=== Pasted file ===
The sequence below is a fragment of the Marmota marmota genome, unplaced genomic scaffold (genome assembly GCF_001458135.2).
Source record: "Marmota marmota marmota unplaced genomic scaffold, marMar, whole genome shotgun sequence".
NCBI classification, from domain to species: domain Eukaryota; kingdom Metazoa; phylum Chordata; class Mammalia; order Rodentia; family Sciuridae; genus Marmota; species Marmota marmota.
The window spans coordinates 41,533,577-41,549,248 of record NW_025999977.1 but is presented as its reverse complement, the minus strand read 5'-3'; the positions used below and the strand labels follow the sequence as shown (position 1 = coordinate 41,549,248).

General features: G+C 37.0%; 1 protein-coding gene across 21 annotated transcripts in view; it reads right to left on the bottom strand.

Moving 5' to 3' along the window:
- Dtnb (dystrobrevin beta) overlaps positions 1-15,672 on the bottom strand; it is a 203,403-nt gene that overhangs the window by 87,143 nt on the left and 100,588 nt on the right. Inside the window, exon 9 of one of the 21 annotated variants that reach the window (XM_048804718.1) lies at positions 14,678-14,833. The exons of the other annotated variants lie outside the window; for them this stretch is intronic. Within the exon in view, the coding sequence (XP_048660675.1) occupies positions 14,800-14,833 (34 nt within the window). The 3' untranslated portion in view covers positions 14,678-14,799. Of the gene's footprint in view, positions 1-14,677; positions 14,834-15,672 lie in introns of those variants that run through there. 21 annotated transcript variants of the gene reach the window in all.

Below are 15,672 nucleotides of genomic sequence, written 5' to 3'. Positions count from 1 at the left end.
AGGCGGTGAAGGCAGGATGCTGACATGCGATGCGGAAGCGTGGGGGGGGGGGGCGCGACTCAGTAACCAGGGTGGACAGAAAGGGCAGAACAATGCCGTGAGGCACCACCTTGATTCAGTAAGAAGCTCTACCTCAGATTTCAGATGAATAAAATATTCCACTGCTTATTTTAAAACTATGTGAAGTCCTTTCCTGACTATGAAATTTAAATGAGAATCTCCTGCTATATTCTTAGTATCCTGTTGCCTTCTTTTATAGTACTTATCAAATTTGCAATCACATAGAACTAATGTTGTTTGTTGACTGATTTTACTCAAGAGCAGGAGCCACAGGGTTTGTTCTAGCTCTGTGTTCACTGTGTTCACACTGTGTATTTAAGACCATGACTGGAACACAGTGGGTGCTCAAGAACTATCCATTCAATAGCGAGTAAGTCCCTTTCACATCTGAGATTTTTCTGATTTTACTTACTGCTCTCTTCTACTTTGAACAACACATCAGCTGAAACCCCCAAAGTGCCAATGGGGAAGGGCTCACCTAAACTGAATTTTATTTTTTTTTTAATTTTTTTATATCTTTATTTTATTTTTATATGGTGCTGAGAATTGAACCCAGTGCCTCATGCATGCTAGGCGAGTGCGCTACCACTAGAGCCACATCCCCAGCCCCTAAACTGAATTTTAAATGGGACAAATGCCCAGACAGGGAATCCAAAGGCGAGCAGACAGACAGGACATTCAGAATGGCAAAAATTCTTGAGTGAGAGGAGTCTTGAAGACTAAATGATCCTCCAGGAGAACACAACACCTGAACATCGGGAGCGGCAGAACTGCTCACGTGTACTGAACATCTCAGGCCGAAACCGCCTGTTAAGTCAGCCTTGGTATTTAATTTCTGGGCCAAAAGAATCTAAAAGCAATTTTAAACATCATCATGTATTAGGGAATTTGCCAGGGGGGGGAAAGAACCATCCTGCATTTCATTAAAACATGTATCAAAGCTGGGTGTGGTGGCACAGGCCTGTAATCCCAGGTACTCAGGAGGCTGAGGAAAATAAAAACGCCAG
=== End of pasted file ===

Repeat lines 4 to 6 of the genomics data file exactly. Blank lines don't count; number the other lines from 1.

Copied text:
The window spans coordinates 41,533,577-41,549,248 of record NW_025999977.1 but is presented as its reverse complement, the minus strand read 5'-3'; the positions used below and the strand labels follow the sequence as shown (position 1 = coordinate 41,549,248).

General features: G+C 37.0%; 1 protein-coding gene across 21 annotated transcripts in view; it reads right to left on the bottom strand.

Moving 5' to 3' along the window: